Tuesday, October 7, 2008

Financial Meltdown and Island Living

For many of us, the decision as to whether or not to 'expat' ourselves may very well depend on the next few months.

The world financial system a ppears on the verge of collapse, egged on by a housing bubble and an excess of borrowing. Already in the United States, major investment banks Bear Stearns and Lehman Brothers have collapsed, and the large insurer AIG and Fannie Mae and Freddie Mac have effectively been nationalized by the federal government. It appears many more bank failures are yet to come, and the turmoil threatens to cut off credit and send the U.S. into a major recession.

As they say, if America sneezes, the rest of the world catches the flu. If the United States economy falters further, it will have global repercussions. Many countries depend on exports to the U.S.- a major economic slowdown could be triggered in those nations. Countries like Venezuela and Russia, which have counted on high oil prices, could be hard hit as demand for energy products drop precipitously.

And small islands, which depend on tourists with disposable income, could be hurt very badly.

Why am I mentioning all this? I think a cataclysmic economic event like the one we face could cut both ways. On the one hand, escaping to a small country might be a great idea. Instead of losing one's job and watching one's assets being drained, dollar by dollar, maybe this is an ideal time to cash out now and wait the crisis out. Live on coconuts and fish until the world crisis plays itself out.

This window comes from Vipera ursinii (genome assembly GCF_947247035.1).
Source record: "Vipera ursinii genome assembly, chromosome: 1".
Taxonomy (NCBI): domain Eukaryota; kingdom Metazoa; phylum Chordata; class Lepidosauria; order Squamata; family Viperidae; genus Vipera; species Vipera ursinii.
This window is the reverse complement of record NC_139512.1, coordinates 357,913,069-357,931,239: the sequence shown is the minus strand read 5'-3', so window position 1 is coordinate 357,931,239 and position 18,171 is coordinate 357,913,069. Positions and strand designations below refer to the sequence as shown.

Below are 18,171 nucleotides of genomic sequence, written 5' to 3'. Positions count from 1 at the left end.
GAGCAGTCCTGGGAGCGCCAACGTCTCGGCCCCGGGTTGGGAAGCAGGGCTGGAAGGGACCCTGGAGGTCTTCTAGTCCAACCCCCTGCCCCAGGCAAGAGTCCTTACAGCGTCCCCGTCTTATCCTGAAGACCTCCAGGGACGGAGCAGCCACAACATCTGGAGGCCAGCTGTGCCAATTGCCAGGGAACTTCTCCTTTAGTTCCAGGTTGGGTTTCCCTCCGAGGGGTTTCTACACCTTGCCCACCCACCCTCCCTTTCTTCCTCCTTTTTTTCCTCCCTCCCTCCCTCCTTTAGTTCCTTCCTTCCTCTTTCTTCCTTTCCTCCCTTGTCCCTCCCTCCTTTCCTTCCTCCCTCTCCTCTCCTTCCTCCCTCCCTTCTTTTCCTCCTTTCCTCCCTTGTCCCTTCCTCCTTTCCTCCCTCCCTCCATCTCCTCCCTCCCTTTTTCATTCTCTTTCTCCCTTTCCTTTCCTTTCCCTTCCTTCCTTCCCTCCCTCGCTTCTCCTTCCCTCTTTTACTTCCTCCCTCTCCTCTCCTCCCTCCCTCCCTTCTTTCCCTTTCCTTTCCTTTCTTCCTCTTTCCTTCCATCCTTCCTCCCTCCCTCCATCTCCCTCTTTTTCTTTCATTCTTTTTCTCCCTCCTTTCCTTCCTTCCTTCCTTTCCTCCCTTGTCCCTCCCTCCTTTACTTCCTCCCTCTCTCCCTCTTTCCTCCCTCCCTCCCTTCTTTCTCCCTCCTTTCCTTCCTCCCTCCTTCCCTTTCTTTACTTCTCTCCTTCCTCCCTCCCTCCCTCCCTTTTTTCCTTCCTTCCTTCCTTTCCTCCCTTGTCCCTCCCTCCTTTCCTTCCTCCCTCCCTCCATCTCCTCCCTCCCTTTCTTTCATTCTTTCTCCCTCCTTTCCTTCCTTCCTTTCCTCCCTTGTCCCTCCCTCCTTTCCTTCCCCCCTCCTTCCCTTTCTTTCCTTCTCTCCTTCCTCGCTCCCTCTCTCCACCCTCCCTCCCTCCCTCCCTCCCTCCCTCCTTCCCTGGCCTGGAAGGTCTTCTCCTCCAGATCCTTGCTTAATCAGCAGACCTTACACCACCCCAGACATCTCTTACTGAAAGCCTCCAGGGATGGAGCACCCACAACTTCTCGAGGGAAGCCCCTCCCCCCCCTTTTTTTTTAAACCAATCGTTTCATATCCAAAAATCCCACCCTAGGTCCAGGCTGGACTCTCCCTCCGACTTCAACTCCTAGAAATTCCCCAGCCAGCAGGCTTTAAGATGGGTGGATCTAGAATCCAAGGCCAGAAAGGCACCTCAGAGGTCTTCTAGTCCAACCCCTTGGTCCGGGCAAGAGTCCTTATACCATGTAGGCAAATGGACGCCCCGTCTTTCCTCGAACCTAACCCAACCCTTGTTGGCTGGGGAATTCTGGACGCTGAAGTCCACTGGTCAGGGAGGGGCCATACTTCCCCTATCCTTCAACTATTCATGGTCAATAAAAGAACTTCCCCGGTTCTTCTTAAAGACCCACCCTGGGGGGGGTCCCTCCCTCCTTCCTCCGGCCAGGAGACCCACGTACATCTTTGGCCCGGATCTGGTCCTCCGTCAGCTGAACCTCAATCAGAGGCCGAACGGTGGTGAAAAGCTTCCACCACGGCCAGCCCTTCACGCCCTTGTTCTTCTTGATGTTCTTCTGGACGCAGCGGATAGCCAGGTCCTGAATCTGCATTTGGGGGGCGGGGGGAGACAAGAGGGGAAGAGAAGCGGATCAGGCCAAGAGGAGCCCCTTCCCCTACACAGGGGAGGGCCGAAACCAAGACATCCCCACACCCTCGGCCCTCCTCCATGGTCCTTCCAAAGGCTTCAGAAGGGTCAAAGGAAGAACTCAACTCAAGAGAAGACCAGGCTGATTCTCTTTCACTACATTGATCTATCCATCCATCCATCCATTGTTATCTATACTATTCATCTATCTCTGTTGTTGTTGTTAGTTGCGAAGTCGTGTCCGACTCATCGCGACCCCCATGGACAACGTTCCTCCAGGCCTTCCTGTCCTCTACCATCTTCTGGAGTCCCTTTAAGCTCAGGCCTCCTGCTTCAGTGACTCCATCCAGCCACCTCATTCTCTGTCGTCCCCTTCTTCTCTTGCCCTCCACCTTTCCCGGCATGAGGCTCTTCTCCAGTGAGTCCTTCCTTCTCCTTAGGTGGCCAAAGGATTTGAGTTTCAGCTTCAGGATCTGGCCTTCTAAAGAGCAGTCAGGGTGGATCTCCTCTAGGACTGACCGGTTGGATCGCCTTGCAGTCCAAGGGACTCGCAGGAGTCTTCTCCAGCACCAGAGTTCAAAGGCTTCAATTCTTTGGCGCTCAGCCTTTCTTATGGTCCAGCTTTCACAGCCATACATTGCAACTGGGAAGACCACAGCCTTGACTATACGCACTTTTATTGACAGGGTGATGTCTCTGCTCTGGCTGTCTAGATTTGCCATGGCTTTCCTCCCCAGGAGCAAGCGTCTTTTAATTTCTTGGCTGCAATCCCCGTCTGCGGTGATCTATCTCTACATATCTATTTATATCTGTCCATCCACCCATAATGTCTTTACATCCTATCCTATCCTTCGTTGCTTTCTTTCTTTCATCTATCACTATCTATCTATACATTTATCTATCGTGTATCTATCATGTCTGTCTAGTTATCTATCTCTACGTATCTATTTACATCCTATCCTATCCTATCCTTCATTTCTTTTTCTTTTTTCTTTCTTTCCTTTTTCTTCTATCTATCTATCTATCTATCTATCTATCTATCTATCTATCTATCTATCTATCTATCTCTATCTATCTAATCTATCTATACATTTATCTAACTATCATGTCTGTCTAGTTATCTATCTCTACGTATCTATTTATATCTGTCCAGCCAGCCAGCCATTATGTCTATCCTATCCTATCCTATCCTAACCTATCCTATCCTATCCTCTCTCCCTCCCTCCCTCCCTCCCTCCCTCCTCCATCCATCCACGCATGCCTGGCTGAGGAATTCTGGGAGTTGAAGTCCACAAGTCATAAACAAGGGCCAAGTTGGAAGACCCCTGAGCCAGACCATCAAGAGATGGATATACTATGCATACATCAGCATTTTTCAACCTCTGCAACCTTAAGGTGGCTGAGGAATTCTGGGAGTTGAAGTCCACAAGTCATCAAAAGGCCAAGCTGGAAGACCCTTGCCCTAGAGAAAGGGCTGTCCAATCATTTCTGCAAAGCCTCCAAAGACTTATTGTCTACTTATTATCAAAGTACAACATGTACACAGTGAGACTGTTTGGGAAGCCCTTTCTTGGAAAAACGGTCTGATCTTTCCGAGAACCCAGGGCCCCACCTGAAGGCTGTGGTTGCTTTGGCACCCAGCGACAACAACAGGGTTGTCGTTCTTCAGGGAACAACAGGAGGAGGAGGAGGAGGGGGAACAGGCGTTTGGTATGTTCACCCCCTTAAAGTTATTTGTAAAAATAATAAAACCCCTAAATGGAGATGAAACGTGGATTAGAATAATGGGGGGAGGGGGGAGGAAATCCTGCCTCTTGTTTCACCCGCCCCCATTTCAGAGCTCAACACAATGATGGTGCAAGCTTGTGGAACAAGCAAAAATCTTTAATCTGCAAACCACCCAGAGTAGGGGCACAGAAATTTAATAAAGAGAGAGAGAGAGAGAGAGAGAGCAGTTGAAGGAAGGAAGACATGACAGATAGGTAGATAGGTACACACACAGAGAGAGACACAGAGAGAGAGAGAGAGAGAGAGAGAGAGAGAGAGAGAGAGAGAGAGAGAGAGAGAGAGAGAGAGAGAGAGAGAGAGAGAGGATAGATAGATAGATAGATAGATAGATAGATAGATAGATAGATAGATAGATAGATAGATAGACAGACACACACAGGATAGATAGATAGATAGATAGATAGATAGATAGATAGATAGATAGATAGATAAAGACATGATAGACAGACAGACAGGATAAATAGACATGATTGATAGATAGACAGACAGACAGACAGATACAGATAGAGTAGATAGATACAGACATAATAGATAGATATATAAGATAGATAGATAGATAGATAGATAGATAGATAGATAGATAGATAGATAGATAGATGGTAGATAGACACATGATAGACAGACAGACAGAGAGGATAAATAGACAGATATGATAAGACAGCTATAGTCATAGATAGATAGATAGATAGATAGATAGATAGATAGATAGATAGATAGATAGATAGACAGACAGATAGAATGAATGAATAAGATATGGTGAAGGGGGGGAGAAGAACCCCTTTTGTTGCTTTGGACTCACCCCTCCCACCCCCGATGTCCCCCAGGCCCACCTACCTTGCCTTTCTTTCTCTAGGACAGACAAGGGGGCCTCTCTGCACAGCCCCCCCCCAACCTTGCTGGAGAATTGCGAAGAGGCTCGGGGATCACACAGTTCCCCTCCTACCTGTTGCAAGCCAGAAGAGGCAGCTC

On the other hand, if you, like me, own a house, it may be difficult to escape from America or Europe. It is very difficult to sell a house quickly at a profitable price. Furthermore, if your money is tied up in equities, you may want to wait until prices rise again before liquidating your assets.

Further compounding problems is guaging the effect the world economic crisis could have on the country of escape you have chosen. No one wants to live in a part of the world where people are suddenly starving. It is sad to watch and is conducive to an unsafe environment for foreigners.

For right now, I counsel keeping eyes open, and being ready to pick and move on a moment's notice. The coming weeks will give us all more insight on what our next steps ought to be.

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